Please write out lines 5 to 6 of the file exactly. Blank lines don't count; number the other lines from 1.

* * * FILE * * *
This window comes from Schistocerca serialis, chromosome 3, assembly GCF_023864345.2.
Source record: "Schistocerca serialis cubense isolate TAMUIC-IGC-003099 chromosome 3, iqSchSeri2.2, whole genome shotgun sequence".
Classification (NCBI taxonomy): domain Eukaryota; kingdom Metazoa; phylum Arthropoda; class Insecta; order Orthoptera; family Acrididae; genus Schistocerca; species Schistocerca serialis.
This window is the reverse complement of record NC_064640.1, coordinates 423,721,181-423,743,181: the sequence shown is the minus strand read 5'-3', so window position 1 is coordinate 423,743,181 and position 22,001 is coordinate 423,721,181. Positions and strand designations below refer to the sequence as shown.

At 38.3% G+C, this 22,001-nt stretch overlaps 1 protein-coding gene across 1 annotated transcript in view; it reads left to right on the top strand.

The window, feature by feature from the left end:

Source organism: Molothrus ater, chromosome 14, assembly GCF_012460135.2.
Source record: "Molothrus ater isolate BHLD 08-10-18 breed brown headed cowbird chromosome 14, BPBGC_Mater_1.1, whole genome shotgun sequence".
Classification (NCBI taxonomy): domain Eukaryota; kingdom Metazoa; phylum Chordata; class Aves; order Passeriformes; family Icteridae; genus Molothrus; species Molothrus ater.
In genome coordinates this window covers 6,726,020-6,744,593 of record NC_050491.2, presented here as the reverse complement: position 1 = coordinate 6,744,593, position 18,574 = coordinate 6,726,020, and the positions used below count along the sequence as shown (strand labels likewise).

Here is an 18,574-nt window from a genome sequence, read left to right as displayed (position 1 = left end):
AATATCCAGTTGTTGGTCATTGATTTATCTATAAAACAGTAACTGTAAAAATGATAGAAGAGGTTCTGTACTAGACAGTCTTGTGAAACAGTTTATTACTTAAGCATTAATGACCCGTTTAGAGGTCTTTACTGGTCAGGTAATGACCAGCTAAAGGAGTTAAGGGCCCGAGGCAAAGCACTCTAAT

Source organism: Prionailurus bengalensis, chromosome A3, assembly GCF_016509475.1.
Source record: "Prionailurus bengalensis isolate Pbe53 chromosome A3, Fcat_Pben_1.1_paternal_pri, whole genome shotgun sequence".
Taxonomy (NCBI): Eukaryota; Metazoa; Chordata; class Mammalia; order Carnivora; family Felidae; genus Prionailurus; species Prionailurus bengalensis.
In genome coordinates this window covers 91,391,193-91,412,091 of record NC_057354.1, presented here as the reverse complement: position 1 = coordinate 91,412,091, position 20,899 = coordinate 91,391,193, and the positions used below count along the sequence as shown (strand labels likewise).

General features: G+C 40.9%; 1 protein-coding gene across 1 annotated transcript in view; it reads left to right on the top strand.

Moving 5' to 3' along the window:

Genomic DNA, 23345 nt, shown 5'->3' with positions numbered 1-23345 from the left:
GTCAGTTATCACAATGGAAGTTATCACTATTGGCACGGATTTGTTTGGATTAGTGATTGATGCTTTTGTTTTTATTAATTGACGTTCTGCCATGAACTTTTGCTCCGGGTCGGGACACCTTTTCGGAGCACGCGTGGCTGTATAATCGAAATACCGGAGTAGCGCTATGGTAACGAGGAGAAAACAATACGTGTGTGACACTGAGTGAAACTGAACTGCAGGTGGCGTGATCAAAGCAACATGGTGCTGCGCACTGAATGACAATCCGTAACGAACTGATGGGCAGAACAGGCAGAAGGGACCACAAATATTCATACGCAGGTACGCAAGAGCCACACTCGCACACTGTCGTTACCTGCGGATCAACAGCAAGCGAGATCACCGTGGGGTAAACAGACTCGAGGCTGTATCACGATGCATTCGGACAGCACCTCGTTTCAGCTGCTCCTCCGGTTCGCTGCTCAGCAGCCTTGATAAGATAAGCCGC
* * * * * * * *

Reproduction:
At 38.3% G+C, this 22,001-nt stretch overlaps 1 protein-coding gene across 1 annotated transcript in view; it reads left to right on the top strand.

The window, feature by feature from the left end: